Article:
When viewing the photo above of Himeiji Castle, notice the structures sticking out of the first floor above the foundation motte. Don't know the Japanese name for these at the top of my head, but the literal translation for these structures are "rock drops." These essentially allowed the defenders to be out and over the attackers below so they could drop rocks on them, as if through murderholes, found in European gatehouses.
Though I'd like to post a plan of the out buildings and outlying structures, few actual complete castle grounds and surrounding walls remain in Japan. Himeiji, though an exception to that was built during the time - gunpowder was being used and much of the outlying structures were built with guns and cannons in mind. So much of what was included in older Japanese castles do not apply to Himeiji's construction.
However, The Shiro or main donjon is usually in the center of multiple courtyards each with their own set of walls surrounding them. Basically attackers were forced into a spiral movement through the maze of walls and courtyards to get to the center and attack the main fortress itself. This allowed greater and longer exposure to the missle weapons being fired from the fortress onto the attacking forces.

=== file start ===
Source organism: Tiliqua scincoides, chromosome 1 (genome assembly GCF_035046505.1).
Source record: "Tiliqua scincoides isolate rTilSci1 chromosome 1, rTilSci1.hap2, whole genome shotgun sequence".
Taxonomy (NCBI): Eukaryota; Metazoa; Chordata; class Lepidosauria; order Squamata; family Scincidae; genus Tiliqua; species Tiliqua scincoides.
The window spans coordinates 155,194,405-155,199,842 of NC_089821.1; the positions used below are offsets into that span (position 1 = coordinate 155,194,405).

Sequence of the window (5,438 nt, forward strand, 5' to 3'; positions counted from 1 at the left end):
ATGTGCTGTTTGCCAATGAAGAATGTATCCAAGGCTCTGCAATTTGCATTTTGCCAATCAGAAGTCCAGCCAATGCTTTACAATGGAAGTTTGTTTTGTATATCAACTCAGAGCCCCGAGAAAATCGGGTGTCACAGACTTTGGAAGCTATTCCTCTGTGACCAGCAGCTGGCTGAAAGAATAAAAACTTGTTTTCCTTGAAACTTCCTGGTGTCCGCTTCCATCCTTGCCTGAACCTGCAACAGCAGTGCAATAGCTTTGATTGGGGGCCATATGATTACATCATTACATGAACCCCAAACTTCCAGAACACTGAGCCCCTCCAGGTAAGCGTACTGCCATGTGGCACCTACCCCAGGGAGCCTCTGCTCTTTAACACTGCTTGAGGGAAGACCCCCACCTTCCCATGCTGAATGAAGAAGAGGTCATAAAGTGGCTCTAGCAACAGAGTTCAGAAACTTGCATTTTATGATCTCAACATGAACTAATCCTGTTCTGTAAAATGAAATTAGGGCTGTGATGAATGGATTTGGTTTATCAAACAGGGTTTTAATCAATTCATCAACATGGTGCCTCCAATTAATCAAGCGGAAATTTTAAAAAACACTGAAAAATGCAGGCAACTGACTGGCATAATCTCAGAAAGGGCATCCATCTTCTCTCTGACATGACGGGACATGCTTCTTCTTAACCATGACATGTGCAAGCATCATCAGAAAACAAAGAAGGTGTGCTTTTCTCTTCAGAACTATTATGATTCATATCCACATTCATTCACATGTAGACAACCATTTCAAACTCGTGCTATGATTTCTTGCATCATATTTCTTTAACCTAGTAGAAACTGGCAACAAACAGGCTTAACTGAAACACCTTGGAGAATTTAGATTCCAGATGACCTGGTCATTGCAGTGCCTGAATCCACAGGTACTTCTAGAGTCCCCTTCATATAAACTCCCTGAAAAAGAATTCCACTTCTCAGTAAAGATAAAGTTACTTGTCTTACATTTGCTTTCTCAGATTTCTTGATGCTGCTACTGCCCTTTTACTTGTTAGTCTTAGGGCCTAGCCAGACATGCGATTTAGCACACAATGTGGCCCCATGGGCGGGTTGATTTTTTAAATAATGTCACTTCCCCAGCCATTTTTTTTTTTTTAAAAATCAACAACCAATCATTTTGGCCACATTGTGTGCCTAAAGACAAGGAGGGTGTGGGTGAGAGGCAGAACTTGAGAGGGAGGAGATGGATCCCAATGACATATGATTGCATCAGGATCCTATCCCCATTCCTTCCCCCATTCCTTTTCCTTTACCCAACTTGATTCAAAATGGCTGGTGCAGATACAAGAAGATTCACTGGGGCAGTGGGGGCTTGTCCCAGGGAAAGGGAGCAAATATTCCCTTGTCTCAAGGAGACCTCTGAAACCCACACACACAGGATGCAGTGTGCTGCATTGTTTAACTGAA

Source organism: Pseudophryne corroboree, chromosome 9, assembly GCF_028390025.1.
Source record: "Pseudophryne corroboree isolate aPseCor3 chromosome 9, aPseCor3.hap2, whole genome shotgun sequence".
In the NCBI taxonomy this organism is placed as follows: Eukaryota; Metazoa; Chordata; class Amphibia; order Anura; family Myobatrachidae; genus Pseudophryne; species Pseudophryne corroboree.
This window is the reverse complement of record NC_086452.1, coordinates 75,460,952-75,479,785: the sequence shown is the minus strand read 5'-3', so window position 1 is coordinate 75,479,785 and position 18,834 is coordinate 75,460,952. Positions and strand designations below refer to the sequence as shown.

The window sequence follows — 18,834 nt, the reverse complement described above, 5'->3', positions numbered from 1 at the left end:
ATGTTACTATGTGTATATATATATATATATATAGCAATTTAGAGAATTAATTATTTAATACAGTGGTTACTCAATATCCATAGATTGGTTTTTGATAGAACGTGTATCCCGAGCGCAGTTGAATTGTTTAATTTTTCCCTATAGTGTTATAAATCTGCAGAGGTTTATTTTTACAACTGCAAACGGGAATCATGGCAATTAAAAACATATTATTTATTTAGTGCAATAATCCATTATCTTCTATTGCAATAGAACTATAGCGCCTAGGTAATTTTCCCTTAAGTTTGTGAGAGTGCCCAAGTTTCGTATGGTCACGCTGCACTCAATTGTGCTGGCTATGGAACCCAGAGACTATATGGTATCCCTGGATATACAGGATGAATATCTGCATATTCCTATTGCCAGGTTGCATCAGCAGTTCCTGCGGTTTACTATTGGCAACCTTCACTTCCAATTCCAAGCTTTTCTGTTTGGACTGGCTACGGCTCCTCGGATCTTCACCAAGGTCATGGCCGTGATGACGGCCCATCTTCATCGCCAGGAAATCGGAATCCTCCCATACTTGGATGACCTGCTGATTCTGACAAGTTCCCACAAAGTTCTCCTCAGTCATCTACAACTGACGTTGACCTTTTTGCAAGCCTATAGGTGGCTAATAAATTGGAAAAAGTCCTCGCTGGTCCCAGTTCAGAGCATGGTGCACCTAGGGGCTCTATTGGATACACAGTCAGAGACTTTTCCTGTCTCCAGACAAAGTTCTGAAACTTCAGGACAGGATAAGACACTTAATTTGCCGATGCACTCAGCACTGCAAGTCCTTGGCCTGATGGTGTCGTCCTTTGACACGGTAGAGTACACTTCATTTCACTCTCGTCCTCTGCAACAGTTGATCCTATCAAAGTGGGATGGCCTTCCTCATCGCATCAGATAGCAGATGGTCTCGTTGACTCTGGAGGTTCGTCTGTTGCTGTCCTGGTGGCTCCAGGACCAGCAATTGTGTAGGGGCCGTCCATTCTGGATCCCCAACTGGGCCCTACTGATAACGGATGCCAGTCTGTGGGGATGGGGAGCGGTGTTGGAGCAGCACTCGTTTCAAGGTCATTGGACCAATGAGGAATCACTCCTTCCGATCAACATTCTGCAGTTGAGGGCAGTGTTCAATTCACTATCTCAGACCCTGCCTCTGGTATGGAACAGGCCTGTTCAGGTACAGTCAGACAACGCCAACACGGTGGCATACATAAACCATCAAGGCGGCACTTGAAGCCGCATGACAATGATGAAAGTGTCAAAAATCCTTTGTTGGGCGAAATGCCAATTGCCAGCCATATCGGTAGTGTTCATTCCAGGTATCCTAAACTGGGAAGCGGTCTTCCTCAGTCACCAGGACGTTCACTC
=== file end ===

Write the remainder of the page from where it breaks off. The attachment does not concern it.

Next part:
Also because the attackers were forced to travel round and round the castle to reach it, secondary donjons are castle structures were built on corners and areas adjacent to the main fortress. Though this allowed additional defenders to attack from the real purpose was subterfuge. Wearing armor, traveling in formations while being attacked from the donjon and spiralling around the castle. Attackers would get confused on which tower was the actual fortress.
One additional feature is that each courtyard and access path had its own gatehouse leading to the next courtyard further inside the complex. These gatehouse were built at 90 degree angles to the courtyard within. Attackers who successfully batter down through the gatehouse would find themselves being attacked in the flank by the defenders within. Making bypassing gatehouses even more dangerous.
Below is an example of this type of gatehouse construction. The red arrow represents the attacking force, the arrows represent the flank formation of defenders.
If I can find a complete castle grounds layout, I'll post it here as well.
That's about the extent of my understanding of Japanese fortifications.
One of the these days, I'd like to create a complete Japanese castle plan with outlying buildings and the wall and gatehouse complex for use in the many RPGs based on ancient Japan, like L5R.